I gave a couple of my new friends a ride home and we debriefed the evening. For me, what was so striking about it was not the content or the method but the act of coming together to declare this time and place sacred. The rituals were fake – we fumbled through them making it up as we went along, but the depth of emotion they evoked was real. Considering it was my first time meeting three of the four others, the sense of connectedness that this ritual facilitated was remarkable.

After all these years, I finally get what Professor Miller was trying to do in his class. Meditate on this idea: ritual is an important part of life and education. 

All teachers have their daily classroom rituals – writing the agenda on the board, ending class with an exit card, using certain phrases to get the class to quiet down. But I’m talking about something different here – “ritual” in the way I’m thinking about it today is not interchangeable with “routine.” We all have tons of mindless routines that shape our days. The key difference between routine and ritual is mindfulness and intention.

I’m thinking of ritual more in terms of an intentional space bracketed by ceremony  that invites students to take some time out of mind. I’m imagining cynical, self-conscious high school students giggling and rolling their eyes initially, but maybe just for a minute, on some subconscious level, making meaning through their participation in the ritual. Like I said, I’m no expert in this area, but I am thinking about a few key elements:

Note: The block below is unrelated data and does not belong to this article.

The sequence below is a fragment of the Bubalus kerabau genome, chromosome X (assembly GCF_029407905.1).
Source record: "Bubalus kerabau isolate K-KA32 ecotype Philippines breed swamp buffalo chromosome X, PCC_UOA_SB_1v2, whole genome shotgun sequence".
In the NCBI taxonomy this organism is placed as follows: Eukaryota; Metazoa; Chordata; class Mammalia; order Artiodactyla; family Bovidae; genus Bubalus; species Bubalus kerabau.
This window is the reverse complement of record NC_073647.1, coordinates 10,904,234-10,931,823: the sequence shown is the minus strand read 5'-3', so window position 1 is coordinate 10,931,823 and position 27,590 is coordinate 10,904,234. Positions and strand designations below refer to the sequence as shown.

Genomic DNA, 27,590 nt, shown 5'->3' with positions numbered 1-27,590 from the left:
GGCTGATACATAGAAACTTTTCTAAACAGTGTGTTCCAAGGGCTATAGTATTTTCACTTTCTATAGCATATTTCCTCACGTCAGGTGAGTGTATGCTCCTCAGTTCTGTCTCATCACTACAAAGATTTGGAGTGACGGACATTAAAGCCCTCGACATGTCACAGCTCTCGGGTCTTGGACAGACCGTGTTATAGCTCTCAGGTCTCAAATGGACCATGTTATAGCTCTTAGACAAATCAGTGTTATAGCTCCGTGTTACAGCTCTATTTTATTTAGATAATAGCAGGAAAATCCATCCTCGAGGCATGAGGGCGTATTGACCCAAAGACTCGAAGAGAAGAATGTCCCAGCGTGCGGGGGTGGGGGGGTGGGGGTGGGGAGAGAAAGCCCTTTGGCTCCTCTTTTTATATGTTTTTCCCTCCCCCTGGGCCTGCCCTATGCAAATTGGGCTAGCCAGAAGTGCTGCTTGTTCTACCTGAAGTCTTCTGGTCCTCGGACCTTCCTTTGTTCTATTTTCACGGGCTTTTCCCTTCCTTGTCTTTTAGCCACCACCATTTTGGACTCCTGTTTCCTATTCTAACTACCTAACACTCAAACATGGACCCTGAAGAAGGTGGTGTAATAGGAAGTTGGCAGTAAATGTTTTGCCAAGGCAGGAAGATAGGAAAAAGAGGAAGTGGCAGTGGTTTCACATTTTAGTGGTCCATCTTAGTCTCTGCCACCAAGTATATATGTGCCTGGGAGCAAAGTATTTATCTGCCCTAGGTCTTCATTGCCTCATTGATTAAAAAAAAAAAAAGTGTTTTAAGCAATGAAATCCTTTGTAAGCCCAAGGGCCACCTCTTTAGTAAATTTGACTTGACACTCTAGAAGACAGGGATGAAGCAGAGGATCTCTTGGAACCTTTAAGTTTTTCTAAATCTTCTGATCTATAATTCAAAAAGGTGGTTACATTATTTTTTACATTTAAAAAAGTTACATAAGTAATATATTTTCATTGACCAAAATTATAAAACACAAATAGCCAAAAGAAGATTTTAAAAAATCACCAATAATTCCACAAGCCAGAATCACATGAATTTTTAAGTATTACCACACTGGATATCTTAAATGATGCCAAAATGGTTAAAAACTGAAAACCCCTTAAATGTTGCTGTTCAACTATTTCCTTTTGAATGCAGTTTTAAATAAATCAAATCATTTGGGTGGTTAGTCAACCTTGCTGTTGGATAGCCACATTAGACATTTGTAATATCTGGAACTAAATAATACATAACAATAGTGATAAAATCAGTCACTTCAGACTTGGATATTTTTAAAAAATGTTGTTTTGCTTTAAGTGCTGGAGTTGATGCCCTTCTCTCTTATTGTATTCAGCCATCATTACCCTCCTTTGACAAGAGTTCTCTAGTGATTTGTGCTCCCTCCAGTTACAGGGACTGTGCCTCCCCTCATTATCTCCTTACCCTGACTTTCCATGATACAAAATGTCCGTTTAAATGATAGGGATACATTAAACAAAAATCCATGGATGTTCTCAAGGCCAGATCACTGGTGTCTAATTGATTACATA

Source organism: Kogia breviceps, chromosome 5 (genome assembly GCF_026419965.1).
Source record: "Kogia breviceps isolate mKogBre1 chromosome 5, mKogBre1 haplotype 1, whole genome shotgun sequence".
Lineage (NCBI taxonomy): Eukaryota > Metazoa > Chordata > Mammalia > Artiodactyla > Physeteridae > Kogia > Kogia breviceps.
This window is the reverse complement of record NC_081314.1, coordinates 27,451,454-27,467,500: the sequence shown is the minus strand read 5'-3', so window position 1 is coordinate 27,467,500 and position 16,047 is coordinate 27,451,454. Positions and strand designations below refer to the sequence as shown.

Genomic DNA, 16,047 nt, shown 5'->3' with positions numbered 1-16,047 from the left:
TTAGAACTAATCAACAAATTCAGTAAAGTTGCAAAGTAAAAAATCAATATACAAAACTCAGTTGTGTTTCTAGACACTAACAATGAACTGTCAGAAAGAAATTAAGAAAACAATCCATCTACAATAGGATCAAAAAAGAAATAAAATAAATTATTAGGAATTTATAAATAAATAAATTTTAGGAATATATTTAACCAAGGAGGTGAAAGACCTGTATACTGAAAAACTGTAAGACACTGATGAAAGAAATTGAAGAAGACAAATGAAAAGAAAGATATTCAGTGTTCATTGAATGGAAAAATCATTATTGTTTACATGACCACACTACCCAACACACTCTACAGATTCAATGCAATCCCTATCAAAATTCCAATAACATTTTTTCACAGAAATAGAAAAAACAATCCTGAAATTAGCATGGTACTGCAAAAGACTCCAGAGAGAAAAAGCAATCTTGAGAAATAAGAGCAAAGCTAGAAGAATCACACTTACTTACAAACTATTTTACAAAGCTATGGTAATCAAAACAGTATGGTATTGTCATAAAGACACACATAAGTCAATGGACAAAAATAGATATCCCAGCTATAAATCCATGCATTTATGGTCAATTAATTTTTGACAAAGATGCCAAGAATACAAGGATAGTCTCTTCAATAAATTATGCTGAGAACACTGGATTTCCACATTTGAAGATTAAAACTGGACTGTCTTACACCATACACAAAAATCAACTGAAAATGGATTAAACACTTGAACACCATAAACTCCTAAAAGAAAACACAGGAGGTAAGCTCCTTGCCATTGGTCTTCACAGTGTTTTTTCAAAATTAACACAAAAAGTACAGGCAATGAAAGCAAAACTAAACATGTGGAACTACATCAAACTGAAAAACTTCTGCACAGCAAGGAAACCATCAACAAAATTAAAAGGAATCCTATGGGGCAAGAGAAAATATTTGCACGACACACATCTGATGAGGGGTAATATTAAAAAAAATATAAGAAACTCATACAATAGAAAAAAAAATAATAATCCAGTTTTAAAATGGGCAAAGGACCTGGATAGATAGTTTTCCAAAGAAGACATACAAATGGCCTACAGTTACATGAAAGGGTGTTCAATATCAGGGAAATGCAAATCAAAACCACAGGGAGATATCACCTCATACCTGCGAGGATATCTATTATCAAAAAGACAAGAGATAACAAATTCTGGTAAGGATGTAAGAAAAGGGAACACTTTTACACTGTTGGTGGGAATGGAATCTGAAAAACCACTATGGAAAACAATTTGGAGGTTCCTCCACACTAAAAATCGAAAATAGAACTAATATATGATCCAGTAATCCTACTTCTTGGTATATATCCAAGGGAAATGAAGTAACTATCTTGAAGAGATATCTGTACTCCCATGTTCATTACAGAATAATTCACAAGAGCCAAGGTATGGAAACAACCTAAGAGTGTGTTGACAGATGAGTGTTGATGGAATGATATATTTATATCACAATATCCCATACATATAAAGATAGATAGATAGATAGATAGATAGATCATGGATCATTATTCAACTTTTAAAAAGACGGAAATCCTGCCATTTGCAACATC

• a concrete shift from the normal classroom setup (sitting on the floor, changing the lighting, moving desks, putting on music)
  • a clear beginning and ending rite – be it silent meditation, an affirmation or recitation, a pattern of movement
  • moments for coming together as a group combined with moments for retreating into our private selves
  • something visual or tangible as an object of focus, a source of inspiration, or a talking point

After focusing for so long on the critical and analytical elements of learning, I’m making space in my pedagogic philosophy to value ceremonial acts, nonrational thought, and intuitive knowledge.